Prior to the Second World War, desalination systems based on evaporation were commonly employed in boats that crisscrossed the oceans on long trans-Atlantic voyages.
The reason why this hasn't solved all the world's problems with fresh drinking water supply is that there is there is no efficient, cost-effective way to do this. Trying to mimic nature on a large scale, so as to be useful to a large population, is expensive, energy-intensive, and involves large scale factories.
As of June 2015, 18,426 desalination plants operated worldwide, producing 86.8 million cubic meters per day, providing water for 300 million people.As of June 2015, 18,426 desalination plants operated worldwide, producing 86.8 million cubic meters per day, providing water for 300 million people.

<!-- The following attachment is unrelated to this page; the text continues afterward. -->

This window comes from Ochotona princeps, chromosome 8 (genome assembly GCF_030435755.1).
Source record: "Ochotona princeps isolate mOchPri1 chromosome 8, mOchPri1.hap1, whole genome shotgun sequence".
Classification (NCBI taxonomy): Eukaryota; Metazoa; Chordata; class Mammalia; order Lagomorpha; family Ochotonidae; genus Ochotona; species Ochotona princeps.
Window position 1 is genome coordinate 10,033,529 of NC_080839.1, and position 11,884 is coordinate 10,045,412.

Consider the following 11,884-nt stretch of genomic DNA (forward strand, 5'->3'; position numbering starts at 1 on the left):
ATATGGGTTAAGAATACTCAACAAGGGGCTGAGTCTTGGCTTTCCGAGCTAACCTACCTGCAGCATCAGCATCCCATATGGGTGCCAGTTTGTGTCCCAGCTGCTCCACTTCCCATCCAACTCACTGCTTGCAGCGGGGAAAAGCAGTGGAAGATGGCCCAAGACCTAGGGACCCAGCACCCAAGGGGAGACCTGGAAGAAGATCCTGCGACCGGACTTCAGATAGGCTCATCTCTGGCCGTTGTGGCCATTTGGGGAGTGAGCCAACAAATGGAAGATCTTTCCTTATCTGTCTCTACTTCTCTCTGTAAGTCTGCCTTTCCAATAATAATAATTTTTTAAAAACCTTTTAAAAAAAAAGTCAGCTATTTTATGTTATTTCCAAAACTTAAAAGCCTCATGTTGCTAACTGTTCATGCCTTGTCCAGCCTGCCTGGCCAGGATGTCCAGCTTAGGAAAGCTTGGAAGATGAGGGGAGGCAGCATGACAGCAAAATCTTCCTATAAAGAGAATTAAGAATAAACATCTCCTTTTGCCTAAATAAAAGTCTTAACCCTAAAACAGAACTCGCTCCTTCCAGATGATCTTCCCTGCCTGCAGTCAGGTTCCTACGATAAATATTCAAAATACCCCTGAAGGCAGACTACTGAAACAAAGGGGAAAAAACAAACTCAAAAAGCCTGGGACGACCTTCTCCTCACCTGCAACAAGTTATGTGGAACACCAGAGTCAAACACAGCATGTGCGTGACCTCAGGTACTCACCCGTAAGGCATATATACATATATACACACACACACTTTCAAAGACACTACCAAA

According to water.org there are nearly 844 million people living without access to safe water, nearly 1 in 9 people, and 2.3 billion people living without improved sanitation.
In total, approximately 700 million people in 43 countries suffer today from water scarcity and that number could be around 1.8 billion people by 2025. Another two-thirds of the world's population could be living under water stressed conditions.
As of June 2015, 18,426 desalination plants operated worldwide, producing 86.8 million cubic meters per day, providing water for 300 million people. The single largest desalination project is Ras Al-Khair in Saudi Arabia, which produced 1,025,000 cubic meters per day in 2014. This is expected to be surpassed by a plant in California.
A prototype for household-scale desalination using solar power is in development.
The prototype of the Desolenator produces 15 liters of water per day and costs $650.
The Water You Can Drink Gets Contaminated Mostly by Humans